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A Digital Lie

The members of A Digital Lie enjoy a drink at Woody’s Grille & Spirits after practice: TJ Buswell, Jimmy Nelligan, Wade Tranberg, Garett Ball and Alex Hay.

The members of A Digital Lie enjoy a drink at Woody’s Grille & Spirits after practice: TJ Buswell, Jimmy Nelligan, Wade Tranberg, Garett Ball and Alex Hay.


A Digital Lie performs a free all-ages show Sat., Feb. 20, at The Knitting Factory, 211 N. Virginia St., 6:30 p.m., and Wed., March 3, at The Underground, 555 E. Fourth St., $10 in advance, $12 at the door. 7 p.m. All ages. For more information, visit

Knitting Factory Concert House

211 N. Virginia St.
Reno, NV 89501

(775) 323-5648

At a recent A Digital Lie practice, I found myself thinking, “You know, these guys’ songs would be really fun to play on Guitar Hero or Rock Band.” I was surprised at the thought. I’m not a huge fan of those video games and have only logged a couple of hours playing them, but there’s something about A Digital Lie’s sound that seems perfect for virtual mimicry.

It’s probably because they write poppy, accessible rock songs that incorporate some tricky progressive elements: dynamic shifts, polyphony, time changes, and stops and starts. It’s already like a challenging video game you can sing along with.

Each member of the band provides a different element.

Alex Hay is a total gearhead guitarist. He’s got a great-sounding Orange amplifier cabinet, a beautiful Fender Jaguar guitar, and a sprawling station of cool effects pedals. His playing style is largely of the staring-at-his-own-feet, effects-based school. In contrast, Wade Tranberg, the band’s other guitarist, provides a more straightforward rock crunch.

The band has a not-so-subtle metal element, much of it attributable to drummer Garett Ball. He puts his double bass pedal to use—the basic signifier for metal drumming—but many of his snare hits and cymbal accents also sound metallic. The metal element works well for the songs and contrasts nicely with the pop and prog aspects.

Bassist TJ Buswell is a fluid player who occasionally punches things up by blasting a heavy fuzz tone. And vocalist Jimmy Nelligan tops everything with crisp, melodic, emotive singing and vivid lyrics.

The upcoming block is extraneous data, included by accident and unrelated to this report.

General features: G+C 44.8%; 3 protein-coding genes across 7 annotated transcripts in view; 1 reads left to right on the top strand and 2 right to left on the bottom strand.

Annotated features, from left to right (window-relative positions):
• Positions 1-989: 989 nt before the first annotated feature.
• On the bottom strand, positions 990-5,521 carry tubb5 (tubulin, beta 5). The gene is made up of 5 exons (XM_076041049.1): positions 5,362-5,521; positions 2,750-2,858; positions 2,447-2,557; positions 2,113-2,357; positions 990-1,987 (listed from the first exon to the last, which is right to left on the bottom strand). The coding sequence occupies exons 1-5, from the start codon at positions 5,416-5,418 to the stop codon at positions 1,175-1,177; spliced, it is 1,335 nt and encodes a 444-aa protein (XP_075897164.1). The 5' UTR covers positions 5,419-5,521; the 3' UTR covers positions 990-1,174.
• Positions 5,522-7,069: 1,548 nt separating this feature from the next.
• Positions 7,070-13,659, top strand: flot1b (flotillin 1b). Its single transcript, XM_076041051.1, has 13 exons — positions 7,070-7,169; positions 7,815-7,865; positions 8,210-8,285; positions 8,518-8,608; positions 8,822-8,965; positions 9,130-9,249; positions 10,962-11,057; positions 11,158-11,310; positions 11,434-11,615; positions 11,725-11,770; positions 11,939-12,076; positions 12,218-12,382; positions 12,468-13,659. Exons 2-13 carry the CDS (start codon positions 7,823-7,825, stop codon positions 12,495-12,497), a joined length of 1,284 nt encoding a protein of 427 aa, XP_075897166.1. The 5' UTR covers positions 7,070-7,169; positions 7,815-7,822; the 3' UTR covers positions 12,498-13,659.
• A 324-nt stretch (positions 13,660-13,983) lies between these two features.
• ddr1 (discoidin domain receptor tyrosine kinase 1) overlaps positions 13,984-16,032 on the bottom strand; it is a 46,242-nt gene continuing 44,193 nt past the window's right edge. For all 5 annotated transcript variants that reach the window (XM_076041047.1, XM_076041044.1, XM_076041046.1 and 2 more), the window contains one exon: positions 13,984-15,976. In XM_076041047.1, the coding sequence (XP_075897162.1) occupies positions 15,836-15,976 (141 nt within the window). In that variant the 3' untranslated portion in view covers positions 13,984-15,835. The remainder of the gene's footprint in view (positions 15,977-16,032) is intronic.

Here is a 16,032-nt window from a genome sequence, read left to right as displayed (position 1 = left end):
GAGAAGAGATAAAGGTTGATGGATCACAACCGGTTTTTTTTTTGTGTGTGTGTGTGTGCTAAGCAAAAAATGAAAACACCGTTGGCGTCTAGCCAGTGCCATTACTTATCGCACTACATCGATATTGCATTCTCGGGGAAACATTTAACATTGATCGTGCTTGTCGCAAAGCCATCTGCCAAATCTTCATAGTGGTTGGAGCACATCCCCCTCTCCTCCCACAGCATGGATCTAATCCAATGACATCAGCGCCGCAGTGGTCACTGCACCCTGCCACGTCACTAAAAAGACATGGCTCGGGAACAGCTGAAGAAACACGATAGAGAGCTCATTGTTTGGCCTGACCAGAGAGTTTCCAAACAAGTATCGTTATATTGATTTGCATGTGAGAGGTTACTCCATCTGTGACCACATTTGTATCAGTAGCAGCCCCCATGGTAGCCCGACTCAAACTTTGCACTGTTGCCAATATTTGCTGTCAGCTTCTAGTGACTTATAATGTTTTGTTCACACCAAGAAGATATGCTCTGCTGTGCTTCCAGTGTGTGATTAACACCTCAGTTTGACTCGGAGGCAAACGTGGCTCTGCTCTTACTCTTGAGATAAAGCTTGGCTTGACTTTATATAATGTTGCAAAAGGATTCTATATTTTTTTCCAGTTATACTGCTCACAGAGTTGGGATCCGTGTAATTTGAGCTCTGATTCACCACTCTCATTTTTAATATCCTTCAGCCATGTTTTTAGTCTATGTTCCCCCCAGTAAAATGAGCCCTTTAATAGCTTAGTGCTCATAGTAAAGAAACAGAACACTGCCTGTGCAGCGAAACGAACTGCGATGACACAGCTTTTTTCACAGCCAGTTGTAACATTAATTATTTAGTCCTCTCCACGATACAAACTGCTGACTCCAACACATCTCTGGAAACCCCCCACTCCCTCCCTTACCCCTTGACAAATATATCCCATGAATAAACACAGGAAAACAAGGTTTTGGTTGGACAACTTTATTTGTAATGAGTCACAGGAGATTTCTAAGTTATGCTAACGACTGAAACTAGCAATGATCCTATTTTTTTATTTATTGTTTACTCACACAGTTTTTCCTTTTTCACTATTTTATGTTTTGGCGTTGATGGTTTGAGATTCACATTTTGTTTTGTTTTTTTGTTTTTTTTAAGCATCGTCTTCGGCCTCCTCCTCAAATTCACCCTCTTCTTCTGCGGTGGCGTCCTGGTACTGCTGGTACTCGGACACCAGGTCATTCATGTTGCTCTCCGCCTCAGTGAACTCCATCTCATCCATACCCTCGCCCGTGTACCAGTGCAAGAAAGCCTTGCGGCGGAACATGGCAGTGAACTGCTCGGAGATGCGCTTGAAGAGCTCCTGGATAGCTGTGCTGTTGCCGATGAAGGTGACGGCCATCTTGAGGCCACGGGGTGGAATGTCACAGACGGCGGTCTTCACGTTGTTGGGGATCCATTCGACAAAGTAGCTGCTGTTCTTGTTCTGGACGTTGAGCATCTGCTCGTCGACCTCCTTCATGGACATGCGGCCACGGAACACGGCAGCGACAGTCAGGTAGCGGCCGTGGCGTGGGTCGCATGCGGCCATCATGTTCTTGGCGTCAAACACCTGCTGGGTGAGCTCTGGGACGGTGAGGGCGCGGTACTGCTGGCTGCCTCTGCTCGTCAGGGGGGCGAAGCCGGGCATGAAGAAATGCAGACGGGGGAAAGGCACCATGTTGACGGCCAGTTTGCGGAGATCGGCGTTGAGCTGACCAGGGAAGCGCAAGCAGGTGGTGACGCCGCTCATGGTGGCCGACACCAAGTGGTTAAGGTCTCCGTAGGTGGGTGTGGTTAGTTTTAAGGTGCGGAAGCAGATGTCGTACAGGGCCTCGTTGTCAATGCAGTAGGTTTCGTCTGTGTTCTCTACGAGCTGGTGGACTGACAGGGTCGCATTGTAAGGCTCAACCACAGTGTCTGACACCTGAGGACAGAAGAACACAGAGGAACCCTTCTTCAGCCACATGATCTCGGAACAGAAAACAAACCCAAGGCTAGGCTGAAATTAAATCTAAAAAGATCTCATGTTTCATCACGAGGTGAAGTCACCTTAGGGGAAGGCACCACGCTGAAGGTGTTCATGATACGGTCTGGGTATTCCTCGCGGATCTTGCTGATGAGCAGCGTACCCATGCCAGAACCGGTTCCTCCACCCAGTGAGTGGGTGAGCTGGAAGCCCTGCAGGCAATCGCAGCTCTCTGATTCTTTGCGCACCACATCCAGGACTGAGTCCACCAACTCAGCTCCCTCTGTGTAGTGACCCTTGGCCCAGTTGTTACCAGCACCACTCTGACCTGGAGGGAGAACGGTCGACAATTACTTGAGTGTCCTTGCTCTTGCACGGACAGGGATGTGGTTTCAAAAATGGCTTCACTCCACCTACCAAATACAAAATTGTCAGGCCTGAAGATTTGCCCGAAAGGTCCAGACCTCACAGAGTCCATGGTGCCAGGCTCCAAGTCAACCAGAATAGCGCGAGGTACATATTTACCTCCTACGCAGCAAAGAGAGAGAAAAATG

The overall effect is agreeable alt-rock with plenty of here-comes-the-cool-part musical moments.

“It’s a little bit ambient, a little bit progressive rock,” says Nelligan of the band’s sound.

“I want to be progressive—but in four minutes instead of 10,” says Hay. This is key to the band: experimentation without compromising concise songwriting and a—dare I say it—radio-friendly sound.

“This is the first band I’ve been in that’s really tested my limits,” says Buswell.

A Digital Lie has a self-titled, four-song EP currently available from the usual outlets—iTunes, Amazon—or directly from the band at shows.

To complement the band’s progressive style, they recently purchased a projector and want to incorporate lights and videos into their performances.

“We really want our shows to be shows,” says Nelligan.

As a lyricist, he cites some seemingly disparate influences: Counting Crows’ Adam Duritz and the Replacements’ Paul Westerberg. Nelligan points to both songwriters’ abilities to tell stories and paint pictures with words. He also draws some lyrical inspiration from his day job working on a medical helicopter.

The group’s unusual musical chemistry is reflected in an entertaining interpersonnel dynamic. Hay often plays the cynical, sarcastic guitar player to Nelligan’s idealistic lead singer.

“We take inspiration from all kinds of music,” says Nelligan. Somewhat surprisingly, he mentions Waylon Jennings as another songwriting influence. “You’ve got to love everything. I’ve always said that music is the only thing that matters, because it doesn’t have to.”

“He’s been working on that quote for weeks,” says Hay.